Festival Fictions and Facts

A few book tables from 5 stories up: Omni CharlottesvilleThe fiction I wrote in my mind of how it would be did not match the way the story line actually played out at this year’s Festival of the Book in Charlottesville. It was a fabrication on my part–only cautiously hopeful, aware of the possibility that one could spend hours—even days, it turned out—amidst legions of readers and writers and have little interaction unless it was structured into the Big Plan. Having never been before, I just assumed surely it would be.

I imagined, as has happened at some conferences, that there would be a happy hour mixer at the hotel for authors and their guests each afternoon.

After that, before the evening presentations at eight, I concocted the possibility there would be pick-up caravans to local restaurants, organized perhaps by genre: fiction writers here, children’s authors there, and other places for crime, poetry, non-fiction and romance authors.

And of course, authors would have nametags from day one to be able to be told from readers who had come to hear them speak.

All of that was my own fiction and not the way the event was structured. The festival, in all its complex scheduling and use of multiple facilities and I think I heard more than 120 authors, very efficiently got readers in front of authors. It was my creative but wrong-headed expectation it would efficiently bring authors together with authors. So outside of the scheduled programs and contrary to my fairy tale, I spent far less time in the company of others than I had imagined I would—until Saturday.

But Saturday was better. By 9 am all the author tables were set up in the atrium and ground floor of the Omni. I spoke with quite a few, learned some things and was able to share some of my experiences that will help a few in turn. I have a stack of business cards and bookmarks and will follow up with a visit to their websites, and hopefully one or more will wander my way.

I turned around at one point and there was Lee Smith. She’d have greeted a complete stranger in her genuinely warm way, but brightened when I told her my name. “I’d seen in the program you would be here.” She remembered I had sat in on her memoir writing class at Hindman in 2007 and we had talked about how to keep small towns from dying—hers near her mountain cabin down in NC. I was delighted to hand her a copy of What We Hold In Our Hands: a Slow Road Reader, knowing she would be speaking later that day on “Sense of Place: Landscape and the Southern Writer” (about which more here this week.) Both my books lead the reader to consider the role that the landscapes of their lives play in their thought, belief and character. I hope Lee will actually look at my book, but it was gratifying just to hand it to her.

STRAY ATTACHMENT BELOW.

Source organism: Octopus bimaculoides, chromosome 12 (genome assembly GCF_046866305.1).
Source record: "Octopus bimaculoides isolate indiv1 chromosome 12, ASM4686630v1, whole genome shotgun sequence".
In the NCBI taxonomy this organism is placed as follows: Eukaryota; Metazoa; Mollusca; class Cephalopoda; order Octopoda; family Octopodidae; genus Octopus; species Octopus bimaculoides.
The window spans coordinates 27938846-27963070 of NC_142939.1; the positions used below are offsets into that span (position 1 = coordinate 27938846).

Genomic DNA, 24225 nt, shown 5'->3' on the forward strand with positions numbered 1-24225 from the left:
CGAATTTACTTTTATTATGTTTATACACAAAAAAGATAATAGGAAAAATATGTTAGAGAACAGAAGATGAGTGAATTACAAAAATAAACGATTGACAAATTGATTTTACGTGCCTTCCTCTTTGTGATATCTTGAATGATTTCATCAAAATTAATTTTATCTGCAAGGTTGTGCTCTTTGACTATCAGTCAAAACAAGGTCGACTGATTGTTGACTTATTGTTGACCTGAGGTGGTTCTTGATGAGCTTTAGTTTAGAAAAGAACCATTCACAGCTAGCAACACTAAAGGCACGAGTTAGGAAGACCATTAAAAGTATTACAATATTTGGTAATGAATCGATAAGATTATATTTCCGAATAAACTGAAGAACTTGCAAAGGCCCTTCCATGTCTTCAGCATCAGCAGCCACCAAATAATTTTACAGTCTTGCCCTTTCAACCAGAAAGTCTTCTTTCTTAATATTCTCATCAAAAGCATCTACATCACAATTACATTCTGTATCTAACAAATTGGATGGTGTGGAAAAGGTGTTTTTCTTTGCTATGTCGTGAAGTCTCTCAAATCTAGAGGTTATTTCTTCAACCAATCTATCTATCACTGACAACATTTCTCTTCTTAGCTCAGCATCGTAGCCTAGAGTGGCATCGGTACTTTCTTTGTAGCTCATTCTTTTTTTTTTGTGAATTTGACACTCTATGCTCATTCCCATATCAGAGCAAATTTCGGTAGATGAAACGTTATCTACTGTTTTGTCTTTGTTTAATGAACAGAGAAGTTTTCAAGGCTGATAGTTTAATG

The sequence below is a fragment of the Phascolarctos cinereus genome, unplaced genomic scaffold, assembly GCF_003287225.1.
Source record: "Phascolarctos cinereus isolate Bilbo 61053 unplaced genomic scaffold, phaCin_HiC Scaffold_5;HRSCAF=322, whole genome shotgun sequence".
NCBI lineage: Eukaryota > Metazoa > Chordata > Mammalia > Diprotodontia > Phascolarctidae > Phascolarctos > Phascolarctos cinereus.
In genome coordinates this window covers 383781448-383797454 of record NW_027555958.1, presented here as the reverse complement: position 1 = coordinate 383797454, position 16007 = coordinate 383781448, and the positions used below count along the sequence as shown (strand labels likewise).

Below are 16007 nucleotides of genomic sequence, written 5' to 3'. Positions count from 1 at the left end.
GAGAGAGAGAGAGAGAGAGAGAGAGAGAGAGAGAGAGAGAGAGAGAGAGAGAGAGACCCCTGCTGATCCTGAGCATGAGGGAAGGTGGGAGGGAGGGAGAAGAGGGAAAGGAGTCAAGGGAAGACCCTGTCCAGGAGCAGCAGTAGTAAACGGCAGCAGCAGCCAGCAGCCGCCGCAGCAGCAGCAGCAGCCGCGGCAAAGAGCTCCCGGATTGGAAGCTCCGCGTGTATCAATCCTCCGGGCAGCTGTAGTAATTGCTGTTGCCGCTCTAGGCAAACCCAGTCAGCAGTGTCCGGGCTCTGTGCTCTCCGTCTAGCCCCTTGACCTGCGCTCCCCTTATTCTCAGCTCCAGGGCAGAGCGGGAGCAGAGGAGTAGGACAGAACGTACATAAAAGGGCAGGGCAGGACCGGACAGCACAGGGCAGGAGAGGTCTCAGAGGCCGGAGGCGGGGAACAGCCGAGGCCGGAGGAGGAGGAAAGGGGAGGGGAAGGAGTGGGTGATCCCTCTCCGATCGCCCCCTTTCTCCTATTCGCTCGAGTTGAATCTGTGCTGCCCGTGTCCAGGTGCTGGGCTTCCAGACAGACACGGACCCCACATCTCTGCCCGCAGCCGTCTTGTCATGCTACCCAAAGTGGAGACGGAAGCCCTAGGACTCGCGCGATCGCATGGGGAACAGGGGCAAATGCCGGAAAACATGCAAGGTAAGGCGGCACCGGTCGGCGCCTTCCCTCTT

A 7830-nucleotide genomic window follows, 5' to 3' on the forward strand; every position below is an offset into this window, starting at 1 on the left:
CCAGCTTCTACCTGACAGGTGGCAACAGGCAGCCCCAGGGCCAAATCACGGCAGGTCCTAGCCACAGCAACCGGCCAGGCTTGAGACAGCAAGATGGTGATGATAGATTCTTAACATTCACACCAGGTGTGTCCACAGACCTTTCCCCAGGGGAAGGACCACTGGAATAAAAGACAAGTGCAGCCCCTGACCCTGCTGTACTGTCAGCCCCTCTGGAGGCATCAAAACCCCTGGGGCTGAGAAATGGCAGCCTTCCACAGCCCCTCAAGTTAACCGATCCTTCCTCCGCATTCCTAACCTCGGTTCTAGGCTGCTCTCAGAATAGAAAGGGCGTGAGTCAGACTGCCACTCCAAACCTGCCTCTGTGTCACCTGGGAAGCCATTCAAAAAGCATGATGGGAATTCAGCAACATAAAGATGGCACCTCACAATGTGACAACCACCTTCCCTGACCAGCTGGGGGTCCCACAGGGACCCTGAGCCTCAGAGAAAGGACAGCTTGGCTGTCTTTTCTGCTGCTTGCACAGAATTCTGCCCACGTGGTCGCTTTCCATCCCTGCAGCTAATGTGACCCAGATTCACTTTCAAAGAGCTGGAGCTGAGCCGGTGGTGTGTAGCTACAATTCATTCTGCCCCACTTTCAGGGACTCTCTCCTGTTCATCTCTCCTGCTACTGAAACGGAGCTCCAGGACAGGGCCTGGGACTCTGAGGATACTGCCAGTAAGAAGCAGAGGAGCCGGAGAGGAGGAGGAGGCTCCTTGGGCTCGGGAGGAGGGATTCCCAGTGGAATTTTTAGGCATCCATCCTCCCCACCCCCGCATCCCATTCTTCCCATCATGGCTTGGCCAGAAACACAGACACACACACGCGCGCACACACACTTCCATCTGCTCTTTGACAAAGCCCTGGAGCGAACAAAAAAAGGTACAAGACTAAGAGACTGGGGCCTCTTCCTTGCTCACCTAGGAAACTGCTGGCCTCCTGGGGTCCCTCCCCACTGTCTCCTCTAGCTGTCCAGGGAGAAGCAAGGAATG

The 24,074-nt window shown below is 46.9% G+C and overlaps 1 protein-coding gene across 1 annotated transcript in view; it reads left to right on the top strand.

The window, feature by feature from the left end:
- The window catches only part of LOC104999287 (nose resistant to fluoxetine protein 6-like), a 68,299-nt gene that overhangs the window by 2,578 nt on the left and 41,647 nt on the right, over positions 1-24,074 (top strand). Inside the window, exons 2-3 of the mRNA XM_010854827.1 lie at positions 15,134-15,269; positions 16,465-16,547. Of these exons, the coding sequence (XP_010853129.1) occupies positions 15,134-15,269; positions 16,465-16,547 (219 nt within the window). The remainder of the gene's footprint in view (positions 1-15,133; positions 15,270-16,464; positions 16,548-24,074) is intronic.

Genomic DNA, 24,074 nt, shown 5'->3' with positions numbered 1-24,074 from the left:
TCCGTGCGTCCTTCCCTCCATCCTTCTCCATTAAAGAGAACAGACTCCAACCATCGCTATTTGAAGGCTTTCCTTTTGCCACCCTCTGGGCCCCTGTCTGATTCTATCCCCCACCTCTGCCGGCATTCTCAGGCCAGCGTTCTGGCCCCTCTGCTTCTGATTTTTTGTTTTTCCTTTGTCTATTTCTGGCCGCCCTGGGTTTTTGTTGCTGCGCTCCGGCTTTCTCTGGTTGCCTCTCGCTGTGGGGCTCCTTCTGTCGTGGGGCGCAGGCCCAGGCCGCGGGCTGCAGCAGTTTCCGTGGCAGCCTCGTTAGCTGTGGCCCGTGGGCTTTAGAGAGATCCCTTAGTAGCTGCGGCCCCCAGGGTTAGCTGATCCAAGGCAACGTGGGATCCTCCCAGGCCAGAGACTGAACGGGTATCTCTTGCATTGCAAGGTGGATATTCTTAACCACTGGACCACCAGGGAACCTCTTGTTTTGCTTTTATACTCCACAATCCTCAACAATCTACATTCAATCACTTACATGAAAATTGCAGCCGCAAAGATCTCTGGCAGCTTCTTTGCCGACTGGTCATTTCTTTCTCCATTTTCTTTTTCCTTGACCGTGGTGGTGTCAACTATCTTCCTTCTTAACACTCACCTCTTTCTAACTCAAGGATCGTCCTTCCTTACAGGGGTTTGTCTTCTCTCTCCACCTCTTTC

Also at that session were the winners of the Southern Environmental Law Center’s Reed Environmental Writing Award. John Hall (text) and Beth Maynor Young (photography) won the book award. Both of them were present and John spoke about their joint effort: Headwaters ~ a Journey on Alabama Rivers. It is the only book I bought at the festival. I’ve canoed many of those rivers in my college years. Beth told me that the book was a record of her evolution as a photographer, starting with film cameras and progressing into digital to the Canon 5D Mark Something-or-other. The enlargements are stunning. What a fun project as a photographer, I thought.

The other Reed award winner (journalism) was Becky Johnson who writes for the Smoky Mountain News—her beat, an area dear to my heart. We lived in Sylva, near the front door of the Smokies for a couple of years because I wanted to be immersed in those mountains, living within view of them. Becky won recognition as the lead writer for a special edition of Smoky Mountain Living celebrating the 75th anniversary of the Great Smoky Mountains National Park in 2009.

Nikki Giovanni (well-known poet from Virginia Tech) attended Lee’s session and was at the book signing later. (She was a Reed Award prize winner previously.) I was able to tell Nikki how, in 2000, listening from the wings of the lobby as she lead a memoir class at the Warm Hearth assisted living facility where I was therapist, I got the notion for the first time that I ought to be writing out of my life experience. (I remember coming home that day and exploring the differences between memoir and autobiography more familiar to me from grade-school reading about great men and women.) I was glad to be able to thank her for planting that seed. Two years later and exactly eight years ago this week, the writing–in this blog–began a new “career” for me. (I asked several at C’ville and they concur that it is okay for me to call this my third CAREER, even though I’d starve if I had to live off what little I make from it!)

Lastly, I was pleased to become aware of the work of the Southern Environmental Law Center headquartered in Charlottesville. We’ve supported the NRDC literally for decades, and will likely swing some of our contributions in the direction of SELC for the work they do in the south.


About fred

Fred First holds masters degrees in Vertebrate Zoology and physical therapy, and has been a biology teacher and physical therapist by profession. He moved to southwest Virginia in 1975 and to Floyd County in 1997. He maintains a daily photo-blog, broadcasts essays on the Roanoke NPR station, and contributes regular columns for the Floyd Press and Roanoke's Star Sentinel. His two non-fiction books, Slow Road Home and his recent What We Hold in Our Hands, celebrate the riches that we possess in our families and communities, our natural bounty, social capital and Appalachian cultures old and new. He has served on the Jacksonville Center Board of Directors and is newly active in the Sustain Floyd organization. He lives in northeastern Floyd County on the headwaters of the Roanoke River.

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